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Closing Syrian-Turkish border is crucial but hardly achievable goal - analysts

December 01, 2015, 18:56 UTC+3 Zamyatina Tamara
View of the devastated Syrian city of Kobani seen from border town of Suruc, Turkey

View of the devastated Syrian city of Kobani seen from border town of Suruc, Turkey

© AP Photo/Emrah Gurel

MOSCOW, December 1. /TASS/. Closing the border between Syria and Turkey is crucial to success in the struggle against terrorist Islamic State, but nobody should think that this task can be coped with easily, polled experts told TASS.

Washington has demanded that Ankara should build up the contingent of its troops on the 100-kilometer stretch of the border with Syria, which Islamic State militants cross either way to get to the area of hostilities and back, Wall Street Journal reports. French President Francois Hollande, too, raised the theme of closing the Syrian-Turkish border when he visited Washington on November 24. After talks with his Syrian counterpart Walid Muallem Russian Foreign Minister Sergey Lavrov said, "We are certain that by closing this border we will largely cope with the task of uprooting terrorism in Syria, naturally, in cooperation with the Syrian government."

The president of the Middle East Institute, Yevgeny Satanovsky, does not doubt that the Syrian border must be closed in order to plug the transit routes Islamic State militants now use to reach foreign markets to make billions by selling crude oil and getting support from the outside, but this is a matter of time.

"One should not think that closing the Syrian-Turkish border is an easy task. The Syrian government army over the past four years has been exhausted. Now, with support from Russia’s air and space group it is building up strength and rearming itself. For mounting an effective offensive against Islamic State positions near the borders with Turkey the Syrian army will need reinforcements and a corresponding decision by the Syrian leadership," Satanovsky told TASS.

Some analysts believe that joint efforts by the Syrian government troops and Kurdish forces in areas bordering on Turkey can cut off all of the Islamic State’s supply routes. "But the Kurds prefer to defend their own territories first and foremost, so the chances they may team up with the government army are few, if at all," Satanovsky said.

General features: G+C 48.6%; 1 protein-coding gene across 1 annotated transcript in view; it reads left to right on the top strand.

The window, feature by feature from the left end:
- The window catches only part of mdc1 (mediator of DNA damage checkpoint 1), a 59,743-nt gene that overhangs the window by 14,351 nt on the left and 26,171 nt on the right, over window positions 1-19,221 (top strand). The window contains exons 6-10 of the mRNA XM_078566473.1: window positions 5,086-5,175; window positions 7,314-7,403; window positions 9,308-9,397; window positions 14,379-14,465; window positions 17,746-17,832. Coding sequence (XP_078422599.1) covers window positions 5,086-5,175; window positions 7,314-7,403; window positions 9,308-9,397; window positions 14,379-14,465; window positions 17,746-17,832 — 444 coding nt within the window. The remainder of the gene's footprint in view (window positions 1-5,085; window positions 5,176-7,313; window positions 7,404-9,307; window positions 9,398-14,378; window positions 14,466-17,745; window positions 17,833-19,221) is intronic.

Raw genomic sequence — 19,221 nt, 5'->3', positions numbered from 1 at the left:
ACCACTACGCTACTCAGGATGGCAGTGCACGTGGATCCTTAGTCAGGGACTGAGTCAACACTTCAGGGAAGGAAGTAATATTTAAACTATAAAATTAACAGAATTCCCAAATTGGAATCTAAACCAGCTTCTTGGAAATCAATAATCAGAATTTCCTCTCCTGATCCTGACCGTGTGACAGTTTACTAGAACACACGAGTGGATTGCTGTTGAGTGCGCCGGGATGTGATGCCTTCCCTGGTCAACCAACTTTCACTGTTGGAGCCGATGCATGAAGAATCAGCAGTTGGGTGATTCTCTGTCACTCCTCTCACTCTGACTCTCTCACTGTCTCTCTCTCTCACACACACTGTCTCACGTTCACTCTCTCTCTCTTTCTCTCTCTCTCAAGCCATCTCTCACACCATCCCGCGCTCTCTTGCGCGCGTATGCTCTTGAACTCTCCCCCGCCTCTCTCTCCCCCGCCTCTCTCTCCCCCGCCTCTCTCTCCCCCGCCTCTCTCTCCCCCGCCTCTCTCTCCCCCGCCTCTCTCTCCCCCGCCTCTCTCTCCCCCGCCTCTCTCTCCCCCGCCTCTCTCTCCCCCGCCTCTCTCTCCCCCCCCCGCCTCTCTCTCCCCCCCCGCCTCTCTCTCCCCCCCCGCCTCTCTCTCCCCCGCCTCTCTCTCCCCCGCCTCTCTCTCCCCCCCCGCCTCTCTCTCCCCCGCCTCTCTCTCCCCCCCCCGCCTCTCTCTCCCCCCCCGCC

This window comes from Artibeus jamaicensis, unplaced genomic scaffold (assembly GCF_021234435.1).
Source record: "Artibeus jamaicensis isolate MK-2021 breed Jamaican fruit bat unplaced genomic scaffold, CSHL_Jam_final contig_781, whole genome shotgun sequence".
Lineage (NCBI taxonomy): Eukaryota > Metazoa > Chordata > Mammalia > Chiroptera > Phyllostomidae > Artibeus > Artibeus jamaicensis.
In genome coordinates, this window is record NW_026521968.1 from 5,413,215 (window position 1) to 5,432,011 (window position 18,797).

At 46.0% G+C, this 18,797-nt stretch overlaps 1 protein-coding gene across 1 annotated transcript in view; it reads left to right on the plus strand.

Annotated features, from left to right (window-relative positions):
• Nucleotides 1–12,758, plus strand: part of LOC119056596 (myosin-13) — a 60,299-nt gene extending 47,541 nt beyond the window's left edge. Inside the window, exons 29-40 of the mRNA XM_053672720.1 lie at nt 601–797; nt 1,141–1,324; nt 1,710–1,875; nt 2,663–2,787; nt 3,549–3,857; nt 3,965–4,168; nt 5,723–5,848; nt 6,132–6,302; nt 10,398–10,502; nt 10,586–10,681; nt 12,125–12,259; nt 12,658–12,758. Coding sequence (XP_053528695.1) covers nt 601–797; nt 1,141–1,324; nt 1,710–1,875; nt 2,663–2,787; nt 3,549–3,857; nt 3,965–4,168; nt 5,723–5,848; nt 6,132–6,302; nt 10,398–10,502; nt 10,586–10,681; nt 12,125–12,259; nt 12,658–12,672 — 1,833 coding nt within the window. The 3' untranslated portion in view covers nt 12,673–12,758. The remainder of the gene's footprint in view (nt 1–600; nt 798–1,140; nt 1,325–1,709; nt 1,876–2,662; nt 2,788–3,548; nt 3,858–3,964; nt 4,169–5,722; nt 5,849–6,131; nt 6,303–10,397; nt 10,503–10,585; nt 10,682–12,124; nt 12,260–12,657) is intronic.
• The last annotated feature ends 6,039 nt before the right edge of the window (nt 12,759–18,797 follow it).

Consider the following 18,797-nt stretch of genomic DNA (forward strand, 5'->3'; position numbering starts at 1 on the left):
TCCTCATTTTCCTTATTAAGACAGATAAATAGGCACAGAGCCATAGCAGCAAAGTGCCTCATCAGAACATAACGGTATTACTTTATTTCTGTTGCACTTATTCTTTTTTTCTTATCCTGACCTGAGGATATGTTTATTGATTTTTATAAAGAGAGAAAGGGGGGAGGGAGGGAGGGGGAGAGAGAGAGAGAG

Russia’s leading expert on oriental studies, Georgy Mirsky, is certain that Ankara should have undertaken to carry the burden of efforts to plug the Islamic militants’ supply routes. "Both Washington and the European Union have accused Turkey of keeping the border with Syria open, thereby conniving with the Islamic State and tempting illegal migrants to move to Europe. But Turkey is not interested in closing the border altogether. Otherwise it will lose a source of low-price crude oil," Mirsky said.

"The Syrian army is far away from the theater of combat operations on the border with Turkey and conducting offensive operations for it is a problem.

"Although the United States has supplied weapons to the Kurdish militias in defiance of Turkey’s criticism the Kurds are pursuing their own aims. Sealing off the Islamic State does not look a realistic task now," Mirsky said.

"Turkey is waging wars on three frontlines at a time - with the Islamic State militants, with the Kurds and with Bashar Assad’s army. Its president Recep Tayyip Erdogan is forced to please one and all. He cannot afford to quarrel with the United States or the European Union. It is likewise risky for him to crack down on the Islamic State, particularly so in the wake of the recent terrorist attacks in Ankara. The question whether the border can and will be closed remains suspended," Mirsky said.

The president of the Academy of Geo-Political Problems, Konstantin Sivkov, believes that to seal the 100-kilometer stretch of the Syrian-Turkish border tightly enough this area, currently a scene of active combat operations, will have to be put under control. The Syrian army has been moving too slowly.

"At the current phase establishing full control of the border is a task neither government troops nor Kurdish militias can cope with. Only strikes by Russia’s air group in Syria will be able to hinder or disrupt the convoys of tanker trucks and Islamic State’s militants. Only its operations will yield the desired effect," Sivkov told TASS.

He warned that Ankara would be taking steps to prevent this by all means. The shooting down of Russia’s Sukhoi-24 bomber by the Turkish Air Force was a confirmation of this.

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